insects are invertebrates!
living things are placed into groups depending on common characteristics.
The animal kingdom is informally divided into two groups, the vertebrates
and invertebrates. Invertebrates are a group of animals that
have no backbone, unlike animals such as reptiles, amphibians, fish,
birds and mammals who all have a backbone.
or taxonomy is a means of arranging living things into orderly groups.
These groups are mostly distinguished by structure and reflect evolutionary
relationships. Standardised categories allow quick recognition of
individuals and groups of similar organisms.
are 7 levels of classification, KINGDOM,
PHYLUM, CLASS, ORDER, FAMILY, GENUS and SPECIES.
highest classification level "KINGDOM' incorporates organisms that
share only a few important features. Modern taxonomy recognises
- Animalia (animals)
- Plantae (plants)
- Fungi (fungi)
- Procaryota (bacteria)
- Protoctista (algae, protozoans, slime moulds)
you move down through the levels, organisms are grouped into smaller
and smaller groups. Individuals within each group become more alike,
until you are left with a group of all the same type of organism
i.e. all the same species.
Groups at Each Level
other multicellular animals e.g. birds, mammals, worms, starfish
other arthropods e.g. insects, crustaceans, spiders, scorpions
insects e.g. grasshoppers, bugs, beetles, flies, butterflies
other Hymenoptera only e.g. bees, wasps, ants, sawflies
other ants, 95 Genera e.g. meat ants, green ants, sugar ants
members of this species only
95% of all animals on the earth are invertebrates of one form or
another. Invertebrates are found just about everywhere in both terrestrial
and aquatic habitats, and include animals ranging from sponges,
corals and seastars to insects, crabs and worms, just to name a
few. For information on collecting aquatic invertebrates in freshwater
environments see the Waterwatch
80% of all invertebrates are grouped into the single phylum Arthropoda
that includes spiders, crustaceans, centipedes, millipedes and insects.
All arthropods share the following common features:
segmented body and paired limbs
hard outer skin (known as an exoskeleton) with flexible
bilateral symmetry (meaning each side of the body is a mirror
image of the other)
remaining invertebrates consist of worms, slugs and snails.
Unlike arthropods these animals lack segmented legs and
are generally soft bodied.
are different from most other invertebrates. They are the largest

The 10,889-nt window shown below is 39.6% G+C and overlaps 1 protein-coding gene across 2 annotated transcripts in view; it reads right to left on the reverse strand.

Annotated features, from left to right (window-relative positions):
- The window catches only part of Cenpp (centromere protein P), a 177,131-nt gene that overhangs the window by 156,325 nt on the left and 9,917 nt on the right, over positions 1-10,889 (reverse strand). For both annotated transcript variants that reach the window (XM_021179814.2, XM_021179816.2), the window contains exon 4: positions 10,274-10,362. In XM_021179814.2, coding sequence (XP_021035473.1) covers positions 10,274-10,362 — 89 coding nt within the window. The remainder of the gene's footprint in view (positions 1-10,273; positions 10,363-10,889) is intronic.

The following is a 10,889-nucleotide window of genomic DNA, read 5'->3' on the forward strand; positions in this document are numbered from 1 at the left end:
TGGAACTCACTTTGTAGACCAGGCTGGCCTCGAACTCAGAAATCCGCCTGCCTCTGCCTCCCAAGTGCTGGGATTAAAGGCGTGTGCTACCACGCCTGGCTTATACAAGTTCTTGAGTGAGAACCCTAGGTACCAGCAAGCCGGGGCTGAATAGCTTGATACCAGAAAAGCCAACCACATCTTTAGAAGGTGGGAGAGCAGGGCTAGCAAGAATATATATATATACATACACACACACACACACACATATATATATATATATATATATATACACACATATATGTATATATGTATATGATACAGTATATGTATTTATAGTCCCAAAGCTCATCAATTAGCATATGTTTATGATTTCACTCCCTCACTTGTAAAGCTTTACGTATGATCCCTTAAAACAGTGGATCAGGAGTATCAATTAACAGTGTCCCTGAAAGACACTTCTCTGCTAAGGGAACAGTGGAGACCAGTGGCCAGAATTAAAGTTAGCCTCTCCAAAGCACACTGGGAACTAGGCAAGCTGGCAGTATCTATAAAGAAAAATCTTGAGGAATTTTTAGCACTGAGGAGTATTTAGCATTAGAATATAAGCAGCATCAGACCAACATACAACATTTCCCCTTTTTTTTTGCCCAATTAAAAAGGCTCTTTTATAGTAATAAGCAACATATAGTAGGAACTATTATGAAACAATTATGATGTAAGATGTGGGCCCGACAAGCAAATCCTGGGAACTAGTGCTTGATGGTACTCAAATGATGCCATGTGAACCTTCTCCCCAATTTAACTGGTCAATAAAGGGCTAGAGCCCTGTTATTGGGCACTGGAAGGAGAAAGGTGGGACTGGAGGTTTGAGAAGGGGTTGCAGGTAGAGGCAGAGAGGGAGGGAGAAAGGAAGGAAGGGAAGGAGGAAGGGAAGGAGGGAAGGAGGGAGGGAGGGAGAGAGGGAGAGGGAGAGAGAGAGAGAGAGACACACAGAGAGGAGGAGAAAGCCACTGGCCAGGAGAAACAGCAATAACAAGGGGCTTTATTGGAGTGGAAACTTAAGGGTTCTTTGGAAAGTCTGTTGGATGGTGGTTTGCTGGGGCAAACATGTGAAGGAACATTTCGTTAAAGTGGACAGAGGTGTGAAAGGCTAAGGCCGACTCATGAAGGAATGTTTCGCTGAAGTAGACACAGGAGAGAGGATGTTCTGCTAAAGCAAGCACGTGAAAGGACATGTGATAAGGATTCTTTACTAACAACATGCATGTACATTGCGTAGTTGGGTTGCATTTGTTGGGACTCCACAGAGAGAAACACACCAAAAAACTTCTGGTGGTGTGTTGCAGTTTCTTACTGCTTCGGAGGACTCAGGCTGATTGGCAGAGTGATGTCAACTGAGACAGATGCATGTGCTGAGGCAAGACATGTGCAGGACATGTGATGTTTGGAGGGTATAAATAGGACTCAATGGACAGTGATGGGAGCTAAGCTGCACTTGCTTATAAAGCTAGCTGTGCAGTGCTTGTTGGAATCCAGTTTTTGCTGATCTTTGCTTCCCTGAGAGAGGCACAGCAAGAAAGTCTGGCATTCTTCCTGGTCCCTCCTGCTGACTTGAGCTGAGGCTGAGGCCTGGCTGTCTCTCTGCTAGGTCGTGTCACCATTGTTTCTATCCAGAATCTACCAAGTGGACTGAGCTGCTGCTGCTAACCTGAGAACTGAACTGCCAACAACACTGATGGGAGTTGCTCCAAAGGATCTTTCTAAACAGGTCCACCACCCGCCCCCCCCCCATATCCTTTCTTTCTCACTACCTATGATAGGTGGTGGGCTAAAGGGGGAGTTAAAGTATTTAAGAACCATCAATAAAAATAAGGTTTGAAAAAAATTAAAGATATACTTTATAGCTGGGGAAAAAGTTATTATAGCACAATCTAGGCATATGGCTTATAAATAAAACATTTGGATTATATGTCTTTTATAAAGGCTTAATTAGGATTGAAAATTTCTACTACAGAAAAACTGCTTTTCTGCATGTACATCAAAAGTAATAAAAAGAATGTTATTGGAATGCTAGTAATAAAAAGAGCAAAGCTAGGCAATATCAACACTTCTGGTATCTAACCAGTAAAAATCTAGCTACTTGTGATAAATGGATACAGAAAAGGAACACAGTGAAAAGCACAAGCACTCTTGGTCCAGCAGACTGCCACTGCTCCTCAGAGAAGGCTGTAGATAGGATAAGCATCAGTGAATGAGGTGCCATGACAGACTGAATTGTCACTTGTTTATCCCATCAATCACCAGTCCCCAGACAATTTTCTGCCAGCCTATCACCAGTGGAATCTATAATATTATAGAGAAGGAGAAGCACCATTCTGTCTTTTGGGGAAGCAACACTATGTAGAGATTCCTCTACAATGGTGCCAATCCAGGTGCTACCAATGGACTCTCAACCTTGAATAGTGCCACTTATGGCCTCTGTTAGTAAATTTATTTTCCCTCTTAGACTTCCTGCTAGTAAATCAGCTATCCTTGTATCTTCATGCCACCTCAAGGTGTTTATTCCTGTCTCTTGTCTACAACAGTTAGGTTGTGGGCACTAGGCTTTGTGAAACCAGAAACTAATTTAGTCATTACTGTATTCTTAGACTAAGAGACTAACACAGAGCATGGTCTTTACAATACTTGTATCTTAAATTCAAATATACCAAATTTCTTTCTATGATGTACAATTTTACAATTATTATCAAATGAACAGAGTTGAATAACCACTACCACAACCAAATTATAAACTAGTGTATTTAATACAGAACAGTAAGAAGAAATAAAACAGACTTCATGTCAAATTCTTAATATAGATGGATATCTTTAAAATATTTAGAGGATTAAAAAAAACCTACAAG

Class of organisms and account for over 75% of all animal species.
Insects can be separated from other invertebrates as they generally
have 6 legs and conform to a common body plan. This body plan comprises
of 3 parts, the head, thorax and abdomen although some parts may
be more distinct than others. Particular insect orders may have
some structures absent, reduced or greatly modified and some young
stages can appear very different from their mature adult form.
to identify insects?
you would like to identify insects then you must learn the parts
of their anatomy. There are three main parts which make up the body
of an insect, each having a specific role.
is designed for feeding and sensory purposes and consists of one
pair of compound eyes and up to 3 simple eyes, 1 pair of antennae
and mouthparts, which may be piercing, chewing or sucking types
depending on the insect.
is designed and is made up of 3 segments with each carrying 1 pair
of legs. In some adult insects the last two segments of the thorax
may support a pair of wings depending on the species.
is designed for reproduction. The abdomen is the largest and softest
of the 3 body parts. The abdomen houses all the organs vital for
insect survival such as respiration, digestion and reproduction.
Insects inhabit a diverse range of habitats, both terrestrial and
aquatic and this is often reflected by the great diversity in their
appearance. Most undergo some degree of change or metamorphosis
during their life cycle and young may not have all of the adult
insect features such as wings.
insects, such as silverfish show no change throughout their lifetime
except for an increase in body size. While other insects such as
bugs or grasshoppers go through gradual stages of development, each
successive stage (or nymph) is slightly more developed than the
previous one. For example wings begin to develop from small wing
buds and grow larger with each moult.
insects such as moths or beetles are typical of insects that undergo
a number of abrupt changes as they mature; egg - larvae - chrysalis/pupae
- adult. In insects such as these, the wings develop inside the
body and are visible only after the adult emerges from the pupal